Tag: animals

06 Oct

Holographic Alterations and Extraordinary Gifts

Suzana Popovic-Montag Estate Planning, Litigation, Wills Tags: , , , , , 0 Comments

For those animal lovers amongst us, the recent decision of the Supreme Court of British Columbia in Henderson v Myler may have caught your eye.

Setting out a plan in your estate for beloved pets is not uncommon and a reasonable step to take for your furry friend. At times, in the midst of the enthusiasm to ensure pets are looked after, one can get carried away, and the courts may step in to impose a modicum of reasonableness.

In the present case, the testatrix, Eleena Murray (“Mrs. Murray”), died in late 2017, leaving a will dated January, 2013 (the “2013 Will”), providing a few named relatives small specific bequests, and the residue in its entirety, totalling approximately $1.8 million, to the BC Society for the Prevention of Cruelty to Animals (the “SPCA”).

The dispute arose from an unsigned note from 2017 (the “Note”), found in Mrs. Murray’s safety deposit box. The Note, if valid, indicated that she intended to increase the amount of some of the specific bequests, delete others, and reduce the gift to the SPCA to the specific amount of $100,000.00. However, following Mrs. Murray’s death, her home was sold, and the value of the estate was found to be significantly larger than initially thought. If the estate was distributed under the terms of the Note, there would be $1.4 million passing under a partial intestacy.

In her decision, Madam Justice MacNaughton stated: “Ms. Murray had no immediate family. It is entirely possible that she chose to benefit a charity that reflected her love of animals as opposed to extended family members … The question is what Ms. Murray subjectively intended, not what an average person would choose to do with their estate.”

While the size of the gift to the SPCA in the 2013 Will was unusually generous, the Court emphasized that a divergence from “the average testamentary gift” was not a determinative factor. The Court looked to Mrs. Murray’s personality and lifestyle, and found that, while the gift to the SPCA in the 2013 Will was unusual in a normative sense, it was consistent with her character and actions in life.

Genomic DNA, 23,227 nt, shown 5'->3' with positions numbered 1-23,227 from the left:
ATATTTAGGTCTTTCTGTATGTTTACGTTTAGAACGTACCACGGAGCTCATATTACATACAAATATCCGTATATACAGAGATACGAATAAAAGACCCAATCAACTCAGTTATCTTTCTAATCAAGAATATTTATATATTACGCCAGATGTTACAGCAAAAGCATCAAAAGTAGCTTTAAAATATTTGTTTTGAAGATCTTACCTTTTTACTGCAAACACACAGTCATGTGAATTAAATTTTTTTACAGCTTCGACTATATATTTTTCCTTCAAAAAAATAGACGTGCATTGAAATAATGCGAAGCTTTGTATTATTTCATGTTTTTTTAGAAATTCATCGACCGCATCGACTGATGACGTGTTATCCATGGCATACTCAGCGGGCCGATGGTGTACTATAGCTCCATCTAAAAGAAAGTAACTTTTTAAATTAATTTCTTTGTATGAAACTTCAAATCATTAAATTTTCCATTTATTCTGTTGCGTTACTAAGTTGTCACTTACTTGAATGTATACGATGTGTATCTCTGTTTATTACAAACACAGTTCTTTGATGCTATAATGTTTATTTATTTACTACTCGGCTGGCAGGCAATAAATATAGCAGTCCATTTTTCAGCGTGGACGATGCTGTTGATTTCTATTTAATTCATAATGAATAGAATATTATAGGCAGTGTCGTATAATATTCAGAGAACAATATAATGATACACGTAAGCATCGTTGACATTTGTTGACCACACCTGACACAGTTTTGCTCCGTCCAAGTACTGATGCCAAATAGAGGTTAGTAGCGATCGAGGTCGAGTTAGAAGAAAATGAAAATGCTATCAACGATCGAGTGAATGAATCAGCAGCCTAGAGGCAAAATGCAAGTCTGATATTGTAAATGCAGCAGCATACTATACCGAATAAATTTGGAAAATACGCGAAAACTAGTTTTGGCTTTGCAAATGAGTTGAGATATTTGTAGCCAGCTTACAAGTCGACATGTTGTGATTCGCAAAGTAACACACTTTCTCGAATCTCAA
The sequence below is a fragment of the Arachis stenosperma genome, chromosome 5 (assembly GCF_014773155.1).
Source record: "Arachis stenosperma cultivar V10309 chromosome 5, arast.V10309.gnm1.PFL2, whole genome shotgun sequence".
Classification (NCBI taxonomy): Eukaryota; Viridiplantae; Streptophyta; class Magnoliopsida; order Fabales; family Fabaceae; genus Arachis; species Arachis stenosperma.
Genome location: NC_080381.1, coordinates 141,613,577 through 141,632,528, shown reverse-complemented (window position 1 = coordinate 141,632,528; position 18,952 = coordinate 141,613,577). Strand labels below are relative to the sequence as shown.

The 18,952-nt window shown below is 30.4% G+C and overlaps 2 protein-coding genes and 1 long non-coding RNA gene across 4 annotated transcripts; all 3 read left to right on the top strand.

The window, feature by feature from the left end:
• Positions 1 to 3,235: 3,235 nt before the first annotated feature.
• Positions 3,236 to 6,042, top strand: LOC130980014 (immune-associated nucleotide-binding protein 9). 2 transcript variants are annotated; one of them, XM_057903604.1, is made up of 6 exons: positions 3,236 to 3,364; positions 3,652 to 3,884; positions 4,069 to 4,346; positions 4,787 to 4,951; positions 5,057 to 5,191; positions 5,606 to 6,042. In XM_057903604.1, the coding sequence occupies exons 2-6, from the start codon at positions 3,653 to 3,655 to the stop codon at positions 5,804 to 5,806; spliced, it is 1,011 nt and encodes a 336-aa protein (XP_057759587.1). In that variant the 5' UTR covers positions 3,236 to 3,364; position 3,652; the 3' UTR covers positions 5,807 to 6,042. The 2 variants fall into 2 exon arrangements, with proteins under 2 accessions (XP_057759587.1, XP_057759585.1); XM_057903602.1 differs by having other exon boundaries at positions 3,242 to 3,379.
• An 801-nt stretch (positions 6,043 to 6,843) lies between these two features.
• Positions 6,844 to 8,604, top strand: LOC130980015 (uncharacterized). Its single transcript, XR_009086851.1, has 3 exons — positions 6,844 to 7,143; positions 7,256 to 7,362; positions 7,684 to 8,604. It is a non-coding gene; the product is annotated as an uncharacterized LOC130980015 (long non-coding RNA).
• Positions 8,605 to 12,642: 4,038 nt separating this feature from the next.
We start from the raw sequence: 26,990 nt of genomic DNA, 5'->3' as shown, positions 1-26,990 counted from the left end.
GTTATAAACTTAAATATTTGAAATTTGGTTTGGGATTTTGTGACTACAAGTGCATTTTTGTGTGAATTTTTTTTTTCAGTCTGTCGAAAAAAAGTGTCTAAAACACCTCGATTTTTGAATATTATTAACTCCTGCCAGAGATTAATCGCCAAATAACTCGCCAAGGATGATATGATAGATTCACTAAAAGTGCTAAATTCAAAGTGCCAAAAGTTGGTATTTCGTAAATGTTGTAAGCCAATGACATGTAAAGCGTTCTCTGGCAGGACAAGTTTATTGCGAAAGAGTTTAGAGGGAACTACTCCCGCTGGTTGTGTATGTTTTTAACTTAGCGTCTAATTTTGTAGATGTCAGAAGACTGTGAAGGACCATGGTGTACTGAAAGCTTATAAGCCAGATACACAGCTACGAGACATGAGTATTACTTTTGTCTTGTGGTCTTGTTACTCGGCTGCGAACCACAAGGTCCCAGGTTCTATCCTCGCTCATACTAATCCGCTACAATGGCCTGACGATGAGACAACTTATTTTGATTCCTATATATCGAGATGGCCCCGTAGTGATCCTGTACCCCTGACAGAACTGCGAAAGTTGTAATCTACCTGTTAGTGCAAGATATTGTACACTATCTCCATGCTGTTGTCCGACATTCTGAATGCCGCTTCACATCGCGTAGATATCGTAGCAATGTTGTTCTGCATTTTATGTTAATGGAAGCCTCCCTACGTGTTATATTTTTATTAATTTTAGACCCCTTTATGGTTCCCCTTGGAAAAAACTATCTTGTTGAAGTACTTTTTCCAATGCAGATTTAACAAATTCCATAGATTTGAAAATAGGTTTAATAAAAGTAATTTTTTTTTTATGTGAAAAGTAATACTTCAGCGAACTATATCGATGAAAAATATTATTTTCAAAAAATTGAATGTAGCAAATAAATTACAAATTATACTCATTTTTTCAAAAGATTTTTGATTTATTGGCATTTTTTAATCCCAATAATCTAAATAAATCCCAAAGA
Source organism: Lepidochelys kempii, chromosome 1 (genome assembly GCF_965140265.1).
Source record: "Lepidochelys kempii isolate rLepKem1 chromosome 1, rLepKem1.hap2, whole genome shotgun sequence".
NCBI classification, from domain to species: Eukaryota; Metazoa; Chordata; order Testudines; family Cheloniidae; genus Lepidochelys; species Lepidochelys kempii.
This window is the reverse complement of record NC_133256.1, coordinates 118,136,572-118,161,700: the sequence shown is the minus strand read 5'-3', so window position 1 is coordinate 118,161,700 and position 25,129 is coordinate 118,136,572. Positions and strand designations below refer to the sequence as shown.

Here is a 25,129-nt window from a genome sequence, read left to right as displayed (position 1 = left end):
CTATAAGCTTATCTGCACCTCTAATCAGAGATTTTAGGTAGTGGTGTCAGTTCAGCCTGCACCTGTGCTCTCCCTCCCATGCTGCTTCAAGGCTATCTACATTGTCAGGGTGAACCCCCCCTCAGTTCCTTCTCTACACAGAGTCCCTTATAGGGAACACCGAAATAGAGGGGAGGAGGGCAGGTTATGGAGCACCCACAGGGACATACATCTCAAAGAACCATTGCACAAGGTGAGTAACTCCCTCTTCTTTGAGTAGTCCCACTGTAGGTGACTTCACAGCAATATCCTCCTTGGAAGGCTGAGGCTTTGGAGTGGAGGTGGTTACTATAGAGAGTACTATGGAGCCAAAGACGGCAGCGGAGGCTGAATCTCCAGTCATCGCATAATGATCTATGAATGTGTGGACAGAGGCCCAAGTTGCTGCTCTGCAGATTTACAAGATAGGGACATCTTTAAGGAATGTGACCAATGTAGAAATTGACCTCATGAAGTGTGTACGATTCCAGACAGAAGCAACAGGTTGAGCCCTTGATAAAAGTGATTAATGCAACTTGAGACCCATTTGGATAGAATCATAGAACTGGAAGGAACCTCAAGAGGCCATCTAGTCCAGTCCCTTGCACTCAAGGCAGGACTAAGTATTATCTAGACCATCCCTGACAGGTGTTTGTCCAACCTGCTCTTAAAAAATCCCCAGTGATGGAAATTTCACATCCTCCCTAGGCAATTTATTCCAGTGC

Further, considering the inconsistencies in the handwriting of the Note, and the lack of a residuary clause, the Court found that the Note was not effective as a codicil or alteration to the 2013 Will.

In Ontario, handwritten wills and alterations are governed by the Succession Law Reform Act, R.S.O. 1990, c. S.26 (the “SLRA”), and more specifically for the latter, section 18. The requirements can seem relatively straightforward – the document must be signed by the testator and be entirely in their handwriting. However, as witnesses are not required, the circumstances around the execution can often be uncertain, opening the door to potential litigation.

If you are planning on writing a holographic will, and have doubts or questions, it may be wise to consult with a lawyer.

Thank you for reading and have a great day!

Suzana Popovic-Montag & Raphael Leitz

21 Nov

Hurray for Telomerase!

Doreen So General Interest, Health / Medical, In the News, Uncategorized Tags: , , , , , , 0 Comments

According to this CNN article, a scientific breakthrough has occurred thanks to research from the Arizona State University and Texas A&M University.  These scientists have, for the very first time, identified the structure of telomerase in plants.

Telomerase is an enzyme that creates the DNA of telomeres.

>>Telomeres protects our cells from aging as our cells multiply.

>>>If our cells are protected from aging, then so will our bodies…

This breakthrough will allow scientists to study how telomerase in plants compare to the ones in animals, including humans!  For example, there is a pine tree, named Methuselah, that is 4,845 years old in California.  It is so inimitable that the location of this particular pine tree is kept secret for protection.

On the flip side, certain cells that have too much telomerase can be deleterious to our health, like cancer cells.  The ability to stop a cancer cell from multiplying by shortening its telomeres could be revolutionary!

Fun fact: these components of life are so important that the 2009 Nobel Prize in Physiology or Medicine was awarded to Elizabeth H. Blackburn, Carol W. Greider, and Jack W. Szostak for their research on how chromosomes are protected by telomeres and telomerase.

Thanks for Reading!

Doreen So

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